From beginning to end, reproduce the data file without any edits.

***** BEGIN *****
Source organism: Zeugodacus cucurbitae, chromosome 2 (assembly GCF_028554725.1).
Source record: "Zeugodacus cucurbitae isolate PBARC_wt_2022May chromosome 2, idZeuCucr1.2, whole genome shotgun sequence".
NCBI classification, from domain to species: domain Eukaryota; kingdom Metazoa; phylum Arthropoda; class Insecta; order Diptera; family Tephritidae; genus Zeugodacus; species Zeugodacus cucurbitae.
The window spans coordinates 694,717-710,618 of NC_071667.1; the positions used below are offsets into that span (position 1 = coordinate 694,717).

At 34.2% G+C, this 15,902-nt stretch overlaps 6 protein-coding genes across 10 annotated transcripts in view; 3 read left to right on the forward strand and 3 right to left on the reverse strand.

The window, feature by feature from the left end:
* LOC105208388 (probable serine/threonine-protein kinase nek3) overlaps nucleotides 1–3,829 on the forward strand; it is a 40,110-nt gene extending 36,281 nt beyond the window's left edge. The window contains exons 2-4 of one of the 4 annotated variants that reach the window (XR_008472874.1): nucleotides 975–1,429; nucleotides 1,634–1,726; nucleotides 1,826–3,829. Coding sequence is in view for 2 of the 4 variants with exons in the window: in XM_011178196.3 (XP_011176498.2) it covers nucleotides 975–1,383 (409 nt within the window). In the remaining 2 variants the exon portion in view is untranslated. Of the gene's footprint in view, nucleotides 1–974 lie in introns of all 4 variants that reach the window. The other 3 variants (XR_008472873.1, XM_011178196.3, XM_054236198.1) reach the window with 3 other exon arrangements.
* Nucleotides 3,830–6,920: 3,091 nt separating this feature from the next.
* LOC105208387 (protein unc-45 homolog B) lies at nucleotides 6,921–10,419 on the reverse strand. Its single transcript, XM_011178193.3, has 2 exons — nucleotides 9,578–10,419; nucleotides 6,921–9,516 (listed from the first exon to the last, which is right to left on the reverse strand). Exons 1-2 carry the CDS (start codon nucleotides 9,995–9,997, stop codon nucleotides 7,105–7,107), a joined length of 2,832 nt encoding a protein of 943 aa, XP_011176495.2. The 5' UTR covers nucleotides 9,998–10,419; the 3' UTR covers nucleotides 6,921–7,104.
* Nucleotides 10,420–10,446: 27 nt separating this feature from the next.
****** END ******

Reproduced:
Source organism: Zeugodacus cucurbitae, chromosome 2 (assembly GCF_028554725.1).
Source record: "Zeugodacus cucurbitae isolate PBARC_wt_2022May chromosome 2, idZeuCucr1.2, whole genome shotgun sequence".
NCBI classification, from domain to species: domain Eukaryota; kingdom Metazoa; phylum Arthropoda; class Insecta; order Diptera; family Tephritidae; genus Zeugodacus; species Zeugodacus cucurbitae.
The window spans coordinates 694,717-710,618 of NC_071667.1; the positions used below are offsets into that span (position 1 = coordinate 694,717).

At 34.2% G+C, this 15,902-nt stretch overlaps 6 protein-coding genes across 10 annotated transcripts in view; 3 read left to right on the forward strand and 3 right to left on the reverse strand.

The window, feature by feature from the left end:
* LOC105208388 (probable serine/threonine-protein kinase nek3) overlaps nucleotides 1–3,829 on the forward strand; it is a 40,110-nt gene extending 36,281 nt beyond the window's left edge. The window contains exons 2-4 of one of the 4 annotated variants that reach the window (XR_008472874.1): nucleotides 975–1,429; nucleotides 1,634–1,726; nucleotides 1,826–3,829. Coding sequence is in view for 2 of the 4 variants with exons in the window: in XM_011178196.3 (XP_011176498.2) it covers nucleotides 975–1,383 (409 nt within the window). In the remaining 2 variants the exon portion in view is untranslated. Of the gene's footprint in view, nucleotides 1–974 lie in introns of all 4 variants that reach the window. The other 3 variants (XR_008472873.1, XM_011178196.3, XM_054236198.1) reach the window with 3 other exon arrangements.
* Nucleotides 3,830–6,920: 3,091 nt separating this feature from the next.
* LOC105208387 (protein unc-45 homolog B) lies at nucleotides 6,921–10,419 on the reverse strand. Its single transcript, XM_011178193.3, has 2 exons — nucleotides 9,578–10,419; nucleotides 6,921–9,516 (listed from the first exon to the last, which is right to left on the reverse strand). Exons 1-2 carry the CDS (start codon nucleotides 9,995–9,997, stop codon nucleotides 7,105–7,107), a joined length of 2,832 nt encoding a protein of 943 aa, XP_011176495.2. The 5' UTR covers nucleotides 9,998–10,419; the 3' UTR covers nucleotides 6,921–7,104.
* Nucleotides 10,420–10,446: 27 nt separating this feature from the next.